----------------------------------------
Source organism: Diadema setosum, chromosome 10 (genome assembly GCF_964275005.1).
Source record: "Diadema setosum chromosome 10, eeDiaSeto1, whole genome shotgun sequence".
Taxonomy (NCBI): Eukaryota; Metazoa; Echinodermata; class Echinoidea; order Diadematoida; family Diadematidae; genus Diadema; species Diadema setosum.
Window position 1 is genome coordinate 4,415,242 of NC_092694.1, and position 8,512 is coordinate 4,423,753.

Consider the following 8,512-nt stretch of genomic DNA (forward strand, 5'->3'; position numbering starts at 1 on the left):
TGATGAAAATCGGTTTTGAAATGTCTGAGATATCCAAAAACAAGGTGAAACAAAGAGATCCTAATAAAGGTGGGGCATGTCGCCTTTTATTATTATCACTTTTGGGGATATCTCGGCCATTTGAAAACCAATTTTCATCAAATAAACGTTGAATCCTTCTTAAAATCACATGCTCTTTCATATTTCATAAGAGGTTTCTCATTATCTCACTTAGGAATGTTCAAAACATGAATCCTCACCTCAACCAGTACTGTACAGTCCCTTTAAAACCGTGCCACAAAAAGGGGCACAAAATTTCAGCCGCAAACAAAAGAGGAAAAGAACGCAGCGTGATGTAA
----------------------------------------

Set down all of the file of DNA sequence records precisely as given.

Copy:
Source organism: Diadema setosum, chromosome 10 (genome assembly GCF_964275005.1).
Source record: "Diadema setosum chromosome 10, eeDiaSeto1, whole genome shotgun sequence".
Taxonomy (NCBI): Eukaryota; Metazoa; Echinodermata; class Echinoidea; order Diadematoida; family Diadematidae; genus Diadema; species Diadema setosum.
Window position 1 is genome coordinate 4,415,242 of NC_092694.1, and position 8,512 is coordinate 4,423,753.

Consider the following 8,512-nt stretch of genomic DNA (forward strand, 5'->3'; position numbering starts at 1 on the left):
TGATGAAAATCGGTTTTGAAATGTCTGAGATATCCAAAAACAAGGTGAAACAAAGAGATCCTAATAAAGGTGGGGCATGTCGCCTTTTATTATTATCACTTTTGGGGATATCTCGGCCATTTGAAAACCAATTTTCATCAAATAAACGTTGAATCCTTCTTAAAATCACATGCTCTTTCATATTTCATAAGAGGTTTCTCATTATCTCACTTAGGAATGTTCAAAACATGAATCCTCACCTCAACCAGTACTGTACAGTCCCTTTAAAACCGTGCCACAAAAAGGGGCACAAAATTTCAGCCGCAAACAAAAGAGGAAAAGAACGCAGCGTGATGTAA